A close relative recently lost her husband of 60 years. This has been, to say the least, heart wrenching for her – a lonely, isolating, completely life-shattering experience. I was relieved to hear she started seeing a therapist for the first time. She shared that when she opened up to friends and family about going to therapy, she was surprised to find out many people she knows are actually in therapy and have never mentioned a word about it. What if they had? Would she have felt inclined to check it out sooner had she known so many of her peers were seeking help?
I recently met a young woman from Central America who told me that in her city people are much more out in the open about going to therapy than in San Francisco. Whaaaat???? At first I was shocked to hear this. After all, this is an important hub of the industry – excellent graduate training programs people travel to from around the world, holistic counseling centers galore, all kinds of self-help and personal development workshops and centers in close proximity, and cutting edge research institutions.
Yet, maybe this isn’t so shocking. I’m a therapist, so most people I know are really into therapy and love talking about it. But that’s not by any means the majority of folks in San Francisco. And the culture here is changing. It’s not all artsy, touchy-feely, groovy, counter-culture anymore. All kinds of people are coming here to work in the tech industry which is becoming synonymous with San Francisco, but not necessarily synonymous with “let’s talk about our feelings”.
Beyond that, in the last few years I’ve met a lot of young adults (of the artsy, touchy-feely, counter-culture variety) who’ve thought about going to therapy but were afraid to make the leap and overwhelmed by the myriad of seemingly indistinguishable therapists. How are you supposed to know who to call if you’ve never been to therapy before and don’t know anyone who can personally refer you to someone? Why would you entrust your life story to a random so and so with some acronym you don’t recognize after her name.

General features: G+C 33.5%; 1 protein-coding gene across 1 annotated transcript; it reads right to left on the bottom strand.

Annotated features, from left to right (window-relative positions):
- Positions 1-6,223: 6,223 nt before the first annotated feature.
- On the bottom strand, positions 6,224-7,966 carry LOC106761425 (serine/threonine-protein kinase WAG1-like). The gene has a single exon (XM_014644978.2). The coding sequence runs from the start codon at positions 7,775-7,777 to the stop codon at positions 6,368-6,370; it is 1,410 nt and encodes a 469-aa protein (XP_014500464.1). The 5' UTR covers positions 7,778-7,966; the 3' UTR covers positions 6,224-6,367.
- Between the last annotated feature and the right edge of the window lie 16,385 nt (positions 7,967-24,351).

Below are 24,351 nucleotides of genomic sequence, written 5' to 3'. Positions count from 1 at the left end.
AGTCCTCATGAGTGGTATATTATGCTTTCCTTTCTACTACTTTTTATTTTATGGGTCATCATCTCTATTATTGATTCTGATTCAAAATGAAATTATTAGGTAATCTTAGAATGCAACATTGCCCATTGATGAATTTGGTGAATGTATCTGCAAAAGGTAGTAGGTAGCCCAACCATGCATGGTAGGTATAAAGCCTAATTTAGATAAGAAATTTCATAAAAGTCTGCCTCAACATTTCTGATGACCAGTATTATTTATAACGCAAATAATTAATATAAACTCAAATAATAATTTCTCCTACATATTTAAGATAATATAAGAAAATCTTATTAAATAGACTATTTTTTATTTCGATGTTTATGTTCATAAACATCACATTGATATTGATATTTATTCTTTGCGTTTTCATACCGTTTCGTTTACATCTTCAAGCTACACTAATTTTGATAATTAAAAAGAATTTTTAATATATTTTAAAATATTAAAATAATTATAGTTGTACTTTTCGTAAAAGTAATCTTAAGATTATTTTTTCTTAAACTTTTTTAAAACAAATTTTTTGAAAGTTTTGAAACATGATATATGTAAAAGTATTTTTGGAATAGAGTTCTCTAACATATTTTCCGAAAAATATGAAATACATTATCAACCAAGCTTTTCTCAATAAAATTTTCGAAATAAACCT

For many of the young folks I meet, therapy seems out of reach – something you only do if you’re rich, crazy, or both. But I have friends in this demographic who have gone from fear of therapy to actually doing it because, as their friend, they saw that a therapist is a person who makes dirty jokes, feels insecure sometimes, and seeks help too. They’ve heard me talk about how I work, as well as my personal experiences in therapy. And, I’ve been able to give them names of clinicians I trust. In essence, I helped them navigate “the system” and normalized therapy. I didn’t purposely go around promoting and pushing. People were already curious and they just needed information!
Of the myriad factors that contribute to stigma and inaccessibility, I wonder…
Are therapists reinforcing stigma?
By being so enigmatic, do therapists and the industry as a whole inadvertently contribute to the stigma attached to seeking therapy. For good reasons we keep things confidential and we work to create a safe space where people can open up about things they’ve never told anyone – sometimes serious trauma. But does our current set-up, with unmarked buildings, security codes, therapists frantically avoiding clients in public spaces, and whispering in waiting rooms, contribute to a sense that client’s secrets should be secret and that therapy should be secret too? Is that the message we’re inadvertently reinforcing?